Thursday, November 28, 2013

Tis The Session

Today is the beginning of 'the Holidays', five and a bit weeks of parties, soirees, over-eating, and, best of all, plenty of free flowing booze.

Seasonal beers, as the nights shorten and the mercury plummets tend toward the boozy. Barleywine, Imperial Stout, and many a Belgian over 8% abv. While they are all wonderful styles to drink ensconced in the warmth and comfort of your home, I sometimes wonder if they are the best thing to drink at the company Chrimble bash, the homebrew club festivities, or just your annual meet up with friends to do a pub crawl (note to self: organise a crawl with Mark).

You likely know that I am a fan, and even perhaps an advocate, for session beers. Those wonderful pints, proper pints naturally, of complex, flavourful brew that weigh in under 4.5% abv (no 6% is not sessionable). Sadly many relegate session beers to the warmer months, disparaging them with terms like 'lawnmower beer', but I am convinced that with so many parties to go to, this is the time of year when session beers should come into their own.

With several hours of socialising to get through, why not a nice dry stout, a best bitter, or even a well made mild (other than the fact that the latter two are rarer than hen's teeth)?


Forgive the shameless plug, but I get the feeling that I will be drinking lots of Session 42 in the coming months. I tried it the other day from the fermenter, where it is conditioning beautifully, and to be honest, and in no way objective, it is lovely. As I said to Dave at Three Notch'd, if I were served that in a pub back home I would not be disappointed. As I sniffed, swished, and sampled, I started to realise that a best bitter is actually a great winter beer.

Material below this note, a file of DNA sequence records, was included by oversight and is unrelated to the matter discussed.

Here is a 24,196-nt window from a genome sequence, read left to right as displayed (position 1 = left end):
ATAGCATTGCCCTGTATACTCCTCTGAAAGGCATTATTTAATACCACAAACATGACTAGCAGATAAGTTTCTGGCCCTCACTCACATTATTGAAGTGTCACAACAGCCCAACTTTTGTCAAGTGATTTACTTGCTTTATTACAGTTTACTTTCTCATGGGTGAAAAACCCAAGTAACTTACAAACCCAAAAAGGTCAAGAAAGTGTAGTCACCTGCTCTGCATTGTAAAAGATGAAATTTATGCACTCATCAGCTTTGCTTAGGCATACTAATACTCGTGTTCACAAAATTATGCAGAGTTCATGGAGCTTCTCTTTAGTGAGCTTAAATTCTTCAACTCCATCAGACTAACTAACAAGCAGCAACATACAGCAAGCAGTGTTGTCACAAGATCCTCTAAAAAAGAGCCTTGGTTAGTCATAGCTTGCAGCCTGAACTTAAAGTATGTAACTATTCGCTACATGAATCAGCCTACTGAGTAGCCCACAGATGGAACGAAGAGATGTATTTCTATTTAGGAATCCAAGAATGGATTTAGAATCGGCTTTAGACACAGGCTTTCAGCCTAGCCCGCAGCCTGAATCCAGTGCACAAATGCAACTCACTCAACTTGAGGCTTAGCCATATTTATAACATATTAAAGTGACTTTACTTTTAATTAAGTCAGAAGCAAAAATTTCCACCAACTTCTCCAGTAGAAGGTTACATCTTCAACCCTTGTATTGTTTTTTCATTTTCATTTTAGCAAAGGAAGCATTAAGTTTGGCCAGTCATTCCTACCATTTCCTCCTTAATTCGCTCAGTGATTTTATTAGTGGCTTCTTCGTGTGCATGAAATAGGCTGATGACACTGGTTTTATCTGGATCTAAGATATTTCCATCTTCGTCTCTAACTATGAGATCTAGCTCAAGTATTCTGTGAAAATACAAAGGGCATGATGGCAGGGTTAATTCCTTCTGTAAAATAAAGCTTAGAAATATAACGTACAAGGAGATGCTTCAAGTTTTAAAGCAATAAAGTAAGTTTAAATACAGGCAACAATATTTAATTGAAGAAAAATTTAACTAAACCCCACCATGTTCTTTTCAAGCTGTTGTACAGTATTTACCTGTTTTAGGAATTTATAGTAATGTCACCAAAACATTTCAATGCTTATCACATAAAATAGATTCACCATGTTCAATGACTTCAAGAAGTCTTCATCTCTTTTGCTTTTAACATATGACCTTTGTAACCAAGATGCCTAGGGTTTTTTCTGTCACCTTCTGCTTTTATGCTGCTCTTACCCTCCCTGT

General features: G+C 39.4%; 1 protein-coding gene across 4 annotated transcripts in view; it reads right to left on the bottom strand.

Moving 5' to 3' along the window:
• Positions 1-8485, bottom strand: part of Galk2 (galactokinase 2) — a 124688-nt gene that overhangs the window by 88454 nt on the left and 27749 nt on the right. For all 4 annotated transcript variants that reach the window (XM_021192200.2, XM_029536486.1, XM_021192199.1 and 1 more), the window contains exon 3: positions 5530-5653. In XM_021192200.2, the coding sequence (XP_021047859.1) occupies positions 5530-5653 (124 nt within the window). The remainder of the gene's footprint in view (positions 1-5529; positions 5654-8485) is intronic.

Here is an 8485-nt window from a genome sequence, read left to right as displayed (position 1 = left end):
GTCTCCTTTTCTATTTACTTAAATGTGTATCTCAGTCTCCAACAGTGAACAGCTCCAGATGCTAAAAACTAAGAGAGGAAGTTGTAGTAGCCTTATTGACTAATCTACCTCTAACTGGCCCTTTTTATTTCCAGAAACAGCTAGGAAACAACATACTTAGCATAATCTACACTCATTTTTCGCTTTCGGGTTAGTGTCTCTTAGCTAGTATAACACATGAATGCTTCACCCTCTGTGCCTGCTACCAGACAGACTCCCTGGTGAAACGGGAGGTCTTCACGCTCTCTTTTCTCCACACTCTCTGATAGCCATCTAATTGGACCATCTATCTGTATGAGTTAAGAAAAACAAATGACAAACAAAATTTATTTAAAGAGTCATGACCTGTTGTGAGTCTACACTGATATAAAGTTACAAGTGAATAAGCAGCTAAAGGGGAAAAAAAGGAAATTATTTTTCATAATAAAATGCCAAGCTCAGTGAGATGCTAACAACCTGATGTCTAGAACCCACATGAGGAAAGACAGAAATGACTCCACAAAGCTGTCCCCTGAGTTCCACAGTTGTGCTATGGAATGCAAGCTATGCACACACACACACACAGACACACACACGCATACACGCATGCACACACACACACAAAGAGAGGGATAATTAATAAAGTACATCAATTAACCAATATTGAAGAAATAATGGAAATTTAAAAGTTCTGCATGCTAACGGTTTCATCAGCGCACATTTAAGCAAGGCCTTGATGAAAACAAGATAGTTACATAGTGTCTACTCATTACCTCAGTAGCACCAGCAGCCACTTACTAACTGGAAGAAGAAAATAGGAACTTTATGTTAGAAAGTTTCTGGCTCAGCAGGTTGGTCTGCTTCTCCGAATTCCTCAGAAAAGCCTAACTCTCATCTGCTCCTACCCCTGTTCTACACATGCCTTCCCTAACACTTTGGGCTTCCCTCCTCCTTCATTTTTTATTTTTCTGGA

Think about what a best bitter is. A beer where hops are the very heart of it, though not the grapefruit, pine resin thing of Cascade and it's C-brothers, but the orange and spice of something like Goldings. I don't know about you, but growing up, Advent and Christmas were redolent with the aroma of spice studded oranges. In terms of malts, the highest quality pale malt lays down a base for amber and/or caramel malts to shine through, adding complexity so the hops don't have it all their own way. So take that spicy orange thing from the hops and smear it on top of the warm toast of great amber malt, and at between 4-4.5% abv you have a beer you can drink all night, or even indulge in a quick pint with lunch - and all food tastes better with a beer than an insipid ice tea or post-mix fizzy drink.

Session 42 ticks every box for me when it comes to best bitters. 4%, a beautiful orange colour, 38 IBUs of pure Goldings, and a drinkability that is, quite simply, moreish. As with any British style beer being served in an American pub, give it time to warm up...

For people reading this in the Charlottesville area, Session 42 is being released on December 6th at the Three Notch'd tasting room, with a sneak peek at Brixx when they have a Three Notch's Tap Takeover on the 3rd. If you run a pub in the area, it will be available in distribution from the 9th....just in time for Christmas drinking!

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